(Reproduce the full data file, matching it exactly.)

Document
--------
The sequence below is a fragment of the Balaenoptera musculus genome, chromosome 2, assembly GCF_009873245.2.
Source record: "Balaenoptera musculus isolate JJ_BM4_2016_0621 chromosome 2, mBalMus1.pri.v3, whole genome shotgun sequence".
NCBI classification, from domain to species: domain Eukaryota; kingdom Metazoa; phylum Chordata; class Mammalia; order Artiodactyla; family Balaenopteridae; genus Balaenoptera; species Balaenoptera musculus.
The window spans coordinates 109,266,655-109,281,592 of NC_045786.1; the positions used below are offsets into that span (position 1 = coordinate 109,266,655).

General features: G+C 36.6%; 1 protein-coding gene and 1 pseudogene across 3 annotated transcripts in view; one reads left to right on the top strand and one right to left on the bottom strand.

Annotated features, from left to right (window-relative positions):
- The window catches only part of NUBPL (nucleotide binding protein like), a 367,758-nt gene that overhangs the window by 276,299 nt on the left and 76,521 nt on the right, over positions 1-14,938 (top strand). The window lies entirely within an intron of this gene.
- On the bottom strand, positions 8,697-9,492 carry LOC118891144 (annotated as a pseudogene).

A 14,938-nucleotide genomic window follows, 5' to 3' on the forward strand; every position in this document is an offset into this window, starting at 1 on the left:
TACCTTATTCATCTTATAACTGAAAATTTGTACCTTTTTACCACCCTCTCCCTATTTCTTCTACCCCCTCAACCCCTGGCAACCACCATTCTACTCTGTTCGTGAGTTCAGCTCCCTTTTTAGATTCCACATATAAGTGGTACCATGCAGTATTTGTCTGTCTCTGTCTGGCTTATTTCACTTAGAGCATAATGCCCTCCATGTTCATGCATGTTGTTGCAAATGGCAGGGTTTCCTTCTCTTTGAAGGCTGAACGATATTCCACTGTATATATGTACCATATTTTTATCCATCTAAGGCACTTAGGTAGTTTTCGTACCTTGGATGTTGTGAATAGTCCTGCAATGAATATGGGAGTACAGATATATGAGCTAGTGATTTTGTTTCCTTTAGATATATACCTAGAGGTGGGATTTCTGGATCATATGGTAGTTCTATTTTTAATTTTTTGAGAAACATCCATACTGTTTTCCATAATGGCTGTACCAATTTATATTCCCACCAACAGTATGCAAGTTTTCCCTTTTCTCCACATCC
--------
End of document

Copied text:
The sequence below is a fragment of the Balaenoptera musculus genome, chromosome 2, assembly GCF_009873245.2.
Source record: "Balaenoptera musculus isolate JJ_BM4_2016_0621 chromosome 2, mBalMus1.pri.v3, whole genome shotgun sequence".
NCBI classification, from domain to species: domain Eukaryota; kingdom Metazoa; phylum Chordata; class Mammalia; order Artiodactyla; family Balaenopteridae; genus Balaenoptera; species Balaenoptera musculus.
The window spans coordinates 109,266,655-109,281,592 of NC_045786.1; the positions used below are offsets into that span (position 1 = coordinate 109,266,655).

General features: G+C 36.6%; 1 protein-coding gene and 1 pseudogene across 3 annotated transcripts in view; one reads left to right on the top strand and one right to left on the bottom strand.

Annotated features, from left to right (window-relative positions):
- The window catches only part of NUBPL (nucleotide binding protein like), a 367,758-nt gene that overhangs the window by 276,299 nt on the left and 76,521 nt on the right, over positions 1-14,938 (top strand). The window lies entirely within an intron of this gene.
- On the bottom strand, positions 8,697-9,492 carry LOC118891144 (annotated as a pseudogene).

A 14,938-nucleotide genomic window follows, 5' to 3' on the forward strand; every position in this document is an offset into this window, starting at 1 on the left:
TACCTTATTCATCTTATAACTGAAAATTTGTACCTTTTTACCACCCTCTCCCTATTTCTTCTACCCCCTCAACCCCTGGCAACCACCATTCTACTCTGTTCGTGAGTTCAGCTCCCTTTTTAGATTCCACATATAAGTGGTACCATGCAGTATTTGTCTGTCTCTGTCTGGCTTATTTCACTTAGAGCATAATGCCCTCCATGTTCATGCATGTTGTTGCAAATGGCAGGGTTTCCTTCTCTTTGAAGGCTGAACGATATTCCACTGTATATATGTACCATATTTTTATCCATCTAAGGCACTTAGGTAGTTTTCGTACCTTGGATGTTGTGAATAGTCCTGCAATGAATATGGGAGTACAGATATATGAGCTAGTGATTTTGTTTCCTTTAGATATATACCTAGAGGTGGGATTTCTGGATCATATGGTAGTTCTATTTTTAATTTTTTGAGAAACATCCATACTGTTTTCCATAATGGCTGTACCAATTTATATTCCCACCAACAGTATGCAAGTTTTCCCTTTTCTCCACATCC